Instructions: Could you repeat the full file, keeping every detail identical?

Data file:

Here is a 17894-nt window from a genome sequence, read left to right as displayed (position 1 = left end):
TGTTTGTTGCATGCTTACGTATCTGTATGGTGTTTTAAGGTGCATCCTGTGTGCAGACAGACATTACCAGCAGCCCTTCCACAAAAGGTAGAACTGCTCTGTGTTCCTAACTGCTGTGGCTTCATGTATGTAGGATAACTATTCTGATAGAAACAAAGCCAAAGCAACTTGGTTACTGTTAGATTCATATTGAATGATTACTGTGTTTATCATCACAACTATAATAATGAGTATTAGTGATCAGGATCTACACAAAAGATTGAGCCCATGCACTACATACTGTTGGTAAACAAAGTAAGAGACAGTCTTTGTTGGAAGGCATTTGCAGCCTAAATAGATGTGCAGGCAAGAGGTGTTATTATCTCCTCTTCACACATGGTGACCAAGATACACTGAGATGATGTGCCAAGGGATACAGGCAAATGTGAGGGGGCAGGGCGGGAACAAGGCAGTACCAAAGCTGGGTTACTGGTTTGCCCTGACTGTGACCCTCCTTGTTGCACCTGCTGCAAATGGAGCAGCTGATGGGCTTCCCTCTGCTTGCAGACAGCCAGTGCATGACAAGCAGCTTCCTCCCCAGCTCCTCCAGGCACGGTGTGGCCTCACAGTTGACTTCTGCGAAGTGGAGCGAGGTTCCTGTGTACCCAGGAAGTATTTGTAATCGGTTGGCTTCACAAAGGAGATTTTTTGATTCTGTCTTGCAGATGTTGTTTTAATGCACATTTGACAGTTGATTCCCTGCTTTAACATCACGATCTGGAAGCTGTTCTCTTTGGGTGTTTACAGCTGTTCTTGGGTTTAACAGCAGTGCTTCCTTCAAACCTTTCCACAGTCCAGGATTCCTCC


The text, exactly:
Here is a 17894-nt window from a genome sequence, read left to right as displayed (position 1 = left end):
TGTTTGTTGCATGCTTACGTATCTGTATGGTGTTTTAAGGTGCATCCTGTGTGCAGACAGACATTACCAGCAGCCCTTCCACAAAAGGTAGAACTGCTCTGTGTTCCTAACTGCTGTGGCTTCATGTATGTAGGATAACTATTCTGATAGAAACAAAGCCAAAGCAACTTGGTTACTGTTAGATTCATATTGAATGATTACTGTGTTTATCATCACAACTATAATAATGAGTATTAGTGATCAGGATCTACACAAAAGATTGAGCCCATGCACTACATACTGTTGGTAAACAAAGTAAGAGACAGTCTTTGTTGGAAGGCATTTGCAGCCTAAATAGATGTGCAGGCAAGAGGTGTTATTATCTCCTCTTCACACATGGTGACCAAGATACACTGAGATGATGTGCCAAGGGATACAGGCAAATGTGAGGGGGCAGGGCGGGAACAAGGCAGTACCAAAGCTGGGTTACTGGTTTGCCCTGACTGTGACCCTCCTTGTTGCACCTGCTGCAAATGGAGCAGCTGATGGGCTTCCCTCTGCTTGCAGACAGCCAGTGCATGACAAGCAGCTTCCTCCCCAGCTCCTCCAGGCACGGTGTGGCCTCACAGTTGACTTCTGCGAAGTGGAGCGAGGTTCCTGTGTACCCAGGAAGTATTTGTAATCGGTTGGCTTCACAAAGGAGATTTTTTGATTCTGTCTTGCAGATGTTGTTTTAATGCACATTTGACAGTTGATTCCCTGCTTTAACATCACGATCTGGAAGCTGTTCTCTTTGGGTGTTTACAGCTGTTCTTGGGTTTAACAGCAGTGCTTCCTTCAAACCTTTCCACAGTCCAGGATTCCTCC